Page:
Objectives and search strategy The White Paper draws on medical, public health, legal, ethical, and social science literature published between 1998 and 2013 in English, French, German, Italian, Portuguese, and Spanish. Estimates of prevalence are difficult to obtain, as there is no consensus about criteria for refuser status and no standardized definition of the practice, and the studies have sampling and other methodologic limitations. The White Paper reviews these data and offers logical frameworks to represent the possible health and health system consequences of conscience-based refusal to provide abortion; assisted reproductive technologies; contraception; treatment in cases of maternal health risk and inevitable pregnancy loss; and prenatal diagnosis. It concludes by categorizing legal, regulatory, and other policy responses to the practice.
Conclusions Empirical evidence is essential for varied political actors as they respond with policies or regulations to the competing concerns at stake. Further research and training in diverse geopolitical settings are required. With dual commitments toward their own conscience and their obligations to patients’ health and rights, providers and professional medical/public health societies must lead attempts to respond to conscience-based refusal and to safeguard reproductive health, medical integrity, and women’s lives.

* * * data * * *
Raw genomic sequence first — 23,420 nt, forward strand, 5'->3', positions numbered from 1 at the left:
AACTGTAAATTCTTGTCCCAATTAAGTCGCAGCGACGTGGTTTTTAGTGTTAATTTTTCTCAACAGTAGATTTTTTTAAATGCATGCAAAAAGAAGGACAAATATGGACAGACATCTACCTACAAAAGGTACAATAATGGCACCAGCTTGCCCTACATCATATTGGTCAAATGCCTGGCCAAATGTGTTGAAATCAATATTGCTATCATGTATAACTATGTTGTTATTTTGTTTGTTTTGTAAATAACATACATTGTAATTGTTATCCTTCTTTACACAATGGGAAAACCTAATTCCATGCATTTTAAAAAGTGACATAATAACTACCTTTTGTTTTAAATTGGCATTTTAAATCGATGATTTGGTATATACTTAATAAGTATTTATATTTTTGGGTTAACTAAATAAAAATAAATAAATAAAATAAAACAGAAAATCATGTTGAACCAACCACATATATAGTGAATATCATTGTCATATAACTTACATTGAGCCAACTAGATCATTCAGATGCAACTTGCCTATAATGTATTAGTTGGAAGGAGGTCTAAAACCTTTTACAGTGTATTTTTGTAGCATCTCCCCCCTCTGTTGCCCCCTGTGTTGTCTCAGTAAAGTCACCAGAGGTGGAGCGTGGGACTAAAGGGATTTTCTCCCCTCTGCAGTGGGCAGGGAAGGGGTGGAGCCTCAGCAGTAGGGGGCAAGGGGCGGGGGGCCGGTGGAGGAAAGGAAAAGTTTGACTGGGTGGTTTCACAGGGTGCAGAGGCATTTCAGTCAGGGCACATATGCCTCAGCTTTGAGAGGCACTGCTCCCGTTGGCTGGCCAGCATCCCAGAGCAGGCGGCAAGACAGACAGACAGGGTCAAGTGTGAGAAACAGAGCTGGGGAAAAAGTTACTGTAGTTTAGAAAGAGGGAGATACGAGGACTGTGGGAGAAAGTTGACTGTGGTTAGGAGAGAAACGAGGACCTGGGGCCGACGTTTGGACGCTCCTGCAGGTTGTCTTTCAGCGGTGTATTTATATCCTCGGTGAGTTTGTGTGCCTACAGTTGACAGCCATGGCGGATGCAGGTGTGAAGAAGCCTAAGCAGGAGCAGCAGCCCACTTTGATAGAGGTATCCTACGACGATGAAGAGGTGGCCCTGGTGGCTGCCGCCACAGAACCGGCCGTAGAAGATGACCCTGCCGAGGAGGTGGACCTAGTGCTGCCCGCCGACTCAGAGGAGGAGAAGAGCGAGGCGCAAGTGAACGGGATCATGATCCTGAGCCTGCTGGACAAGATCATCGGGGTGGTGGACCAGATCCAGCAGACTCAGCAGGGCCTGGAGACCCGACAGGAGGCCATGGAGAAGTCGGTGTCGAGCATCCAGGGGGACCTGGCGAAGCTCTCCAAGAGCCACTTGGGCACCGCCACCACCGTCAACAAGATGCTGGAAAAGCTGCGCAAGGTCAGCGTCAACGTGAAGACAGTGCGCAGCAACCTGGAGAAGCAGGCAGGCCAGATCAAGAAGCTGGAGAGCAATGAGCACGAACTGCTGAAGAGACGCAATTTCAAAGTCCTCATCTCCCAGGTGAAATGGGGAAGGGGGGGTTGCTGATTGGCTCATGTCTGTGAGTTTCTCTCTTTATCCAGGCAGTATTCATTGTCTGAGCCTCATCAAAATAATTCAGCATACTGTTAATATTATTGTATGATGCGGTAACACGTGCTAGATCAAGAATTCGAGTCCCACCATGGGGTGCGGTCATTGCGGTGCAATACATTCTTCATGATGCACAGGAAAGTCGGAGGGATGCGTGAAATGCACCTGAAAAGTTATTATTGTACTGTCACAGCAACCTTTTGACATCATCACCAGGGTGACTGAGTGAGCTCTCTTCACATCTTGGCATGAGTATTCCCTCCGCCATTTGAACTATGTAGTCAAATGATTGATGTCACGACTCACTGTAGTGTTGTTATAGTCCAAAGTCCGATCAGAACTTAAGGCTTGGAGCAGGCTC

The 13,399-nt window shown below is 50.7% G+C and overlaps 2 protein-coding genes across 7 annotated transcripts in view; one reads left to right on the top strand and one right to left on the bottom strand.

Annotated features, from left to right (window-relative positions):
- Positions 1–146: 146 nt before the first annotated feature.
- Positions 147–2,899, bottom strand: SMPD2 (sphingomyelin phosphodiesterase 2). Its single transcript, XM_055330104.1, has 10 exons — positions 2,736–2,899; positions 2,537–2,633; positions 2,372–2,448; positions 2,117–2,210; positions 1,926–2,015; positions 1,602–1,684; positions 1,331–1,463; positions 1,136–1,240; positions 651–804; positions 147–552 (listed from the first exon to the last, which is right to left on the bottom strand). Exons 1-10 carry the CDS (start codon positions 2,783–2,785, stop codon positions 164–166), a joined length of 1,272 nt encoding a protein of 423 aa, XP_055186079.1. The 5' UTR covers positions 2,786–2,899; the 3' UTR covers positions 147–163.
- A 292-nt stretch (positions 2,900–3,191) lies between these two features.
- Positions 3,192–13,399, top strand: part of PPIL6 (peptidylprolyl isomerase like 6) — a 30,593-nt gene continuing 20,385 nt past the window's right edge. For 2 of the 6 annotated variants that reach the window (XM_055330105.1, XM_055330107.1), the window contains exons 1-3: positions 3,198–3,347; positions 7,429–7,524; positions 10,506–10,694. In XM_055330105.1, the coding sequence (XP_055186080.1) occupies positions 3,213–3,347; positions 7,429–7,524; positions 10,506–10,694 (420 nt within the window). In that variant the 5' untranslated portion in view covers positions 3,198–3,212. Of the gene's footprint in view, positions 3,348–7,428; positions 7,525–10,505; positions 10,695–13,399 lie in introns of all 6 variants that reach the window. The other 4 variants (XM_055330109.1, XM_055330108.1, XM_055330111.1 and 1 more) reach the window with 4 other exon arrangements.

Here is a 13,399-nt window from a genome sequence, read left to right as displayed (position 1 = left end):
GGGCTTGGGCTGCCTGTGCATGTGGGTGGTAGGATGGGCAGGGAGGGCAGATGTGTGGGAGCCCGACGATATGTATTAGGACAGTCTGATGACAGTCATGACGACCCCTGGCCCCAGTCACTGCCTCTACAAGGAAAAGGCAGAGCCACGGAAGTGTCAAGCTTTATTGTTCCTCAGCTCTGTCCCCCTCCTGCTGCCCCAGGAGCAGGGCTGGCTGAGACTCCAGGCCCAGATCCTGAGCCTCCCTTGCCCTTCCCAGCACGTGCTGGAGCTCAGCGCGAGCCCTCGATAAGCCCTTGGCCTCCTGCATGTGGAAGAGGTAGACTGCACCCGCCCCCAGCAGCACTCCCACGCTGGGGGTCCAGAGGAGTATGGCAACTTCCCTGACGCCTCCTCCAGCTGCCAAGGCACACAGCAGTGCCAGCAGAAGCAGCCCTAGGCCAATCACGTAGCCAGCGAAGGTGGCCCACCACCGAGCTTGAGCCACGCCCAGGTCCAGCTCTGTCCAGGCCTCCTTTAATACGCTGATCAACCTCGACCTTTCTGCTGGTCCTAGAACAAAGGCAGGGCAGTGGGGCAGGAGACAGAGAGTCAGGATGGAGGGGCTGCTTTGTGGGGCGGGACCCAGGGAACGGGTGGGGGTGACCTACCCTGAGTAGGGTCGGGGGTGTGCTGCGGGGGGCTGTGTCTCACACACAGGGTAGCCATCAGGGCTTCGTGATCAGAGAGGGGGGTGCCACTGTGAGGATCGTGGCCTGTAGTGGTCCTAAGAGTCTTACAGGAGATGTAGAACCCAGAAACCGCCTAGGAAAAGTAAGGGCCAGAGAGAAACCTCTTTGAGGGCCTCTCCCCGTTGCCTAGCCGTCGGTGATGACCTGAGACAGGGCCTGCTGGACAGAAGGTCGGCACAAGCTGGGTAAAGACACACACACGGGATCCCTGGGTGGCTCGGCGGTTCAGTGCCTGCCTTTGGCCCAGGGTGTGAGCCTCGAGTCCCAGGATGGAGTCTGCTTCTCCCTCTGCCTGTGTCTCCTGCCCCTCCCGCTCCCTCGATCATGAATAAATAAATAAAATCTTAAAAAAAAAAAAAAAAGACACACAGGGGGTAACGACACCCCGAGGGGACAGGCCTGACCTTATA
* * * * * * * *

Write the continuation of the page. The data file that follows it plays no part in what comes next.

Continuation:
Abstract Some philosophers have argued for what I call the reason-giving requirement for conscientious refusal in reproductive healthcare. According to this requirement, healthcare practitioners who conscientiously object to administering standard forms of treatment must have arguments to back up their conscience, arguments that are purely public in character. I argue that such a requirement, though attractive in some ways, faces an overlooked epistemic problem: it is either too easy or too difficult to satisfy in standard cases. I close by briefly considering whether a version of the reason-giving requirement can be salvaged despite this important difficulty.